Enlightening Our Universities and Medical Schools About the Health Benefits of MeditationMeditation research has come a long way since the first scientific study on meditation was published in a peer-reviewed journal in 1971 [1]. That study declared the discovery of a major fourth state of consciousness— the state of restful alertness — experienced during the Transcendental Meditation (TM) technique.

Now there are over 1,000 published studies on various meditation practices, with over 600 studies on the TM technique alone. Many universities, medical schools and hospitals offer classes in mind-body medicine and provide training in meditation.

Nevertheless, recent press reports about a scientific review [2] published in JAMA Internal Medicine (January 2014) raised questions about the extent of health benefits that can be claimed for meditation. While the review has been criticized as too narrowly focused to represent the current state of meditation research — it excluded many major studies and randomized clinical trials — there is an upside: The JAMA review may prompt health professionals to look closer at meditation and discover how far the research has actually come at verifying the health benefits and specific effects of different practices.

One meditation researcher, the physician and author Robert Schneider, M.D., FACC, is currently touring universities and medical schools across the U.S. to update health scientists, physicians and students about the latest meditation research and the role of meditation in stress reduction and the prevention and treatment of heart disease.

“Many doctors and scientists are recognizing that mind-body-heart research has crossed a threshold,” says Dr. Schneider. “With the recent publication of the American Heart Association’s scientific statement on alternative methods for lowering blood pressure, and the AHA’s publication of a long-term clinical trial [3] showing that the Transcendental Meditation technique reduces rates of death, heart attack and stroke by 48 percent — and with hundreds of other peer-reviewed studies on TM, mindfulness and other meditation practices — there is now strong scientific evidence that meditation, when properly practiced, may significantly contribute to preventing cardiovascular disease and promoting well-being. The data indicates that managing your stress is at least as important as a balanced diet and exercise.”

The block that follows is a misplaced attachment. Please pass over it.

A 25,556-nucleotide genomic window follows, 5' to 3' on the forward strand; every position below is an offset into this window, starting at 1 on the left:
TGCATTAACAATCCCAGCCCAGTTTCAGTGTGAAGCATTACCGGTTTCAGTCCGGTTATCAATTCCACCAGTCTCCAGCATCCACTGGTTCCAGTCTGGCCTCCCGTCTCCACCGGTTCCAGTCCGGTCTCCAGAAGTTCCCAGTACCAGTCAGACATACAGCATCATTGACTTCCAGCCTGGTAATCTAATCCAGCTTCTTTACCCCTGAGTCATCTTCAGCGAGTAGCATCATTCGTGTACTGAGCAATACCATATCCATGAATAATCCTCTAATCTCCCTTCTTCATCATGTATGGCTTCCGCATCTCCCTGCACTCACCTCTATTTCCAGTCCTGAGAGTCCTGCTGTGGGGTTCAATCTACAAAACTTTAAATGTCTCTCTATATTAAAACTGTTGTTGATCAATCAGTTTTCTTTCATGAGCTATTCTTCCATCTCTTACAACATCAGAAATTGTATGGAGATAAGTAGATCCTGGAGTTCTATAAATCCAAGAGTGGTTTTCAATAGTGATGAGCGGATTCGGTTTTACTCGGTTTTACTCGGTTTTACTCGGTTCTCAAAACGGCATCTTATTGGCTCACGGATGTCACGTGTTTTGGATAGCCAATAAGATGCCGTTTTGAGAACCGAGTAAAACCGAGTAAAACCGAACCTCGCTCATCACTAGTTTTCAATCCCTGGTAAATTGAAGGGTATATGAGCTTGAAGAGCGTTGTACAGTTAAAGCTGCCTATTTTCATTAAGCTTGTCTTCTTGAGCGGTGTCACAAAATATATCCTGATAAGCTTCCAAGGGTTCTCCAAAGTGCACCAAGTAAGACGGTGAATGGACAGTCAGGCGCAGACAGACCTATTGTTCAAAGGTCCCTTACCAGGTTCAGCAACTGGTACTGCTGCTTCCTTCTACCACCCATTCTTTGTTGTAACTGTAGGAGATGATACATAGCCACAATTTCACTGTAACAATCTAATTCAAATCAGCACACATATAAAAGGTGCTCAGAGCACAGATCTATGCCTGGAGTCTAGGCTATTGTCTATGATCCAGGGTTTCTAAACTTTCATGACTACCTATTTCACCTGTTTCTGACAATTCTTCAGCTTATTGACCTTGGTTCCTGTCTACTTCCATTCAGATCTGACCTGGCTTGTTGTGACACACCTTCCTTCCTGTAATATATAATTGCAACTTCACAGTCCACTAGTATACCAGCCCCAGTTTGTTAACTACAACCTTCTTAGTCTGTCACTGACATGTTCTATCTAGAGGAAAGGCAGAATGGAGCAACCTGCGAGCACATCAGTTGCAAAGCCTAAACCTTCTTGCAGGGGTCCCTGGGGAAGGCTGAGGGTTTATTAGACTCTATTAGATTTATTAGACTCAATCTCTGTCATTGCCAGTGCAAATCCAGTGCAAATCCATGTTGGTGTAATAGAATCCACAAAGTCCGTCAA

Recent medical schools and hospitals to host Dr. Schneider include the University of Michigan, the University of Iowa and Des Moines University. Grand rounds presentations are scheduled for Cleveland Clinic, Yale University, the University of Chicago, the University of Arizona and the University of Maryland.

High-profile doctors Mehmet Oz, the Discovery Channel’s Dr. Pamela Peeke and many other physicians are also speaking out these days about meditation’s scientifically verified health benefits and its power as a stress-buster.

Psychiatrist and author Norman Rosenthal, formerly a 20-year senior researcher at the National Institutes of Health, has famously stated, “If TM were a new drug, conferring this many benefits, it would be the biggest-selling, multibillion-dollar drug on the market.”

One of Dr. Schneider’s aims in meeting with doctors and health researchers across the country is to discuss resent research confirming that different mind-body practices produce different results.

To measure the differences between the various types of meditation, scientists are now using many of the same research methods used to compare effects of drugs and other medical therapies.

Dr. David Orme-Johnson, who has participated in more than 50 meditation studies and served as peer-reviewer for the National Institutes of Health, speaks of a new scientific paradigm in the field of meditation research.